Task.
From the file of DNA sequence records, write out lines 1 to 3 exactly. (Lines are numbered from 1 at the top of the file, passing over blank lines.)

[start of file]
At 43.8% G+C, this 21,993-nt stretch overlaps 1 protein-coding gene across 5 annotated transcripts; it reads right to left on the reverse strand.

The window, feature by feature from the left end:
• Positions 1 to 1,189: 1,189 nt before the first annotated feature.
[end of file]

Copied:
At 43.8% G+C, this 21,993-nt stretch overlaps 1 protein-coding gene across 5 annotated transcripts; it reads right to left on the reverse strand.

The window, feature by feature from the left end:
• Positions 1 to 1,189: 1,189 nt before the first annotated feature.